• Insurance Companies
    • -> Allianz, Assicurazioni Generali, AXA, Nippon Life, ING, Prudential, Met Life
    • (3) Foreign Direct Investment
    • Multinational Enterprises
  • Data 4. Changing Formats of Global Capital Flows
  • Data 4 b. Changing Compositions of International Private Capital Flows to Developing Countries
  • Data 4 c. Comparison of Two Capital Flows
    • Foreign Direct Investment
    • - closely related to globalization of production
    • - mostly long-term
    • commitment and controls
    • Portfolio Investment
    • -motivated by financial gains
    • - mostly short-term highly liquid , speculative
    • -> source of ‘Hot Money’
  • 4. Factors behind Surges in Portfolio Investment
    • 1) A large amount of Accumulated Funds in Developed Countries
    • -Pension funds invested internationally increased from $302 billion in 1989 to $790 billion in 1994
    • 2) Low Interest Rates in Developed Countries
    • -a successful monetary policy of inflation has lowered the inflation rate and the nominal interest rate.
    • -a convergence and capital saturation means a very low marginal product of capital and a low real interest rate.
    • 3) Case for International Portfolio Diversification
    • -Can we benefit from even adding an international asset with a lower return and a higher risk to our existing portfolio?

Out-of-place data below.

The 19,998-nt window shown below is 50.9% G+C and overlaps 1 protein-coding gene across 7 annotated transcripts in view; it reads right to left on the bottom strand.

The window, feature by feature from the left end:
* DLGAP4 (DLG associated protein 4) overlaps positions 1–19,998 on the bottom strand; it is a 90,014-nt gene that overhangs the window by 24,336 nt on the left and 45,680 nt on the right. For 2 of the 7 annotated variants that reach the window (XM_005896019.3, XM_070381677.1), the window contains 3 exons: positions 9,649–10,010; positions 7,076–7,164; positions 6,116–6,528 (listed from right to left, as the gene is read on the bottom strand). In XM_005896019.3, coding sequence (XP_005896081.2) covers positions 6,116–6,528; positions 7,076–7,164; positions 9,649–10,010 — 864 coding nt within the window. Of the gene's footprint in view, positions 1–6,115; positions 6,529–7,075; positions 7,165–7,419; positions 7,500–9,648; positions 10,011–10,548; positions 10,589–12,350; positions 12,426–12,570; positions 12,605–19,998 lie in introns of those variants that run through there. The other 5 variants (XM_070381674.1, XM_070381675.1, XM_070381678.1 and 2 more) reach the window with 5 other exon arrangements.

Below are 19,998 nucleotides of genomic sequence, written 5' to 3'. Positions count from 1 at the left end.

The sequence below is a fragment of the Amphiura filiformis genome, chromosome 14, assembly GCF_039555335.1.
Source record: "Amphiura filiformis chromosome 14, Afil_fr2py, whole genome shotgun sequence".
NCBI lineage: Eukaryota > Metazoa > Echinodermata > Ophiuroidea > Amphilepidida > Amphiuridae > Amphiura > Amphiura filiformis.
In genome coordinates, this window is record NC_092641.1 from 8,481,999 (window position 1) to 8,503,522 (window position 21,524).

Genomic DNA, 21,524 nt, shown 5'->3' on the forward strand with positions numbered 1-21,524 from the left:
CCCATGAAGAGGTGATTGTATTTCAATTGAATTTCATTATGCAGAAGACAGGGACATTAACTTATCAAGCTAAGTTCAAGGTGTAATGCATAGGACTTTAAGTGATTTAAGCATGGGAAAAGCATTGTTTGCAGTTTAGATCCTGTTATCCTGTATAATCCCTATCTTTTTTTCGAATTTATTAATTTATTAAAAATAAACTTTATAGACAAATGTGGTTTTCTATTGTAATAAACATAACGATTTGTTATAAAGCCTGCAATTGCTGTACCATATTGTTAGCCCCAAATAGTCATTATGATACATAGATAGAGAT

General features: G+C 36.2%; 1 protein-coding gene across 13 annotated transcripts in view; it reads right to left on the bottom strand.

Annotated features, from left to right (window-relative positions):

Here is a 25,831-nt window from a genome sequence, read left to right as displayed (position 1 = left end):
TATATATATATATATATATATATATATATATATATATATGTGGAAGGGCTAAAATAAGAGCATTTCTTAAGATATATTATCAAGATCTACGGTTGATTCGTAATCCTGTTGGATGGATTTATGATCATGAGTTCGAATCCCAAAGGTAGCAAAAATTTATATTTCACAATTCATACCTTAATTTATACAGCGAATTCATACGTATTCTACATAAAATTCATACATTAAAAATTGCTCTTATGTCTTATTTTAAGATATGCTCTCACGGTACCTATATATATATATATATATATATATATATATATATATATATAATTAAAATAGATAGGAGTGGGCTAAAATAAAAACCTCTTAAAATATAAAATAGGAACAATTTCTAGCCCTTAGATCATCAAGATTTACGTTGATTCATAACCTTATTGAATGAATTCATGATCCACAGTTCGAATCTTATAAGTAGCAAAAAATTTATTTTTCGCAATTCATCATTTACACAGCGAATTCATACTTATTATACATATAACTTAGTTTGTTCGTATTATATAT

• 4) Global Financial Liberalization has worked on Emerging Market 1970’s FOREX Market -> IMF Article VIII : obligations of convertibility of currencies for current account transactions; accepted in 35 countries in 1970; 137 countries in 1997 1980’s Bond Market -> 1980’s witnessed emergence of Samurai Bond, Shogun Bond, etc in Japan Refer to a supplementary summary in this chapter 1990’s Equity Market -> WTO Agreement on Financial Services in 1991-93
  • 5. Structure of International Financial Market
    • International Money Market: short-term financing
    • International Capital Market: long-term financing
    • International Bonds Market
    • International Equity Market
    • * Refer to my 1 page Summary!
  • 6. Global Financial Liberalization
    • 1) Promoted Globalization of Finance
    • 2) International Landmark
    • (A series of)
    • WTO Agreement on Financial Services in 1990’s
    • By 1995, 35 developing countries have liberalized capital account transactions
    • In 1991. 26% of emerging stock markets allowed free entry for non-residents; in 1994, 58% have free entry
  • 3) Financial Liberalization Gone Wrong: Asian Financial Crisis
    • Background
    • (1) Investment exceeding Domestic Savings
    • -> Strong Economic Growth for the Last Two Decades
    • -> High External Liabilities; Debt Financing
    • (2) Hasty Financial Liberalization
    • ->Wrong Sequencing of Liberalization
    • <-Right one starts from Consolidation, and moves to Domestic Financial Liberalization, and External Liberalization
    • (3) Trigger and Contagion Effect
    • Amid Information asymmetry - lagging financial infrastructure(system) - lack of transparency, a trigger led to herding behaviors by investors
  • *Tales of Two Examples: Korea and Taiwan-Taiwan did not have financial crisis
    • Korea
    • -Severe Financial Crisis
    • -Rapid Financial Liberalization
    • -Economy based on Conglomerates (Chaebol)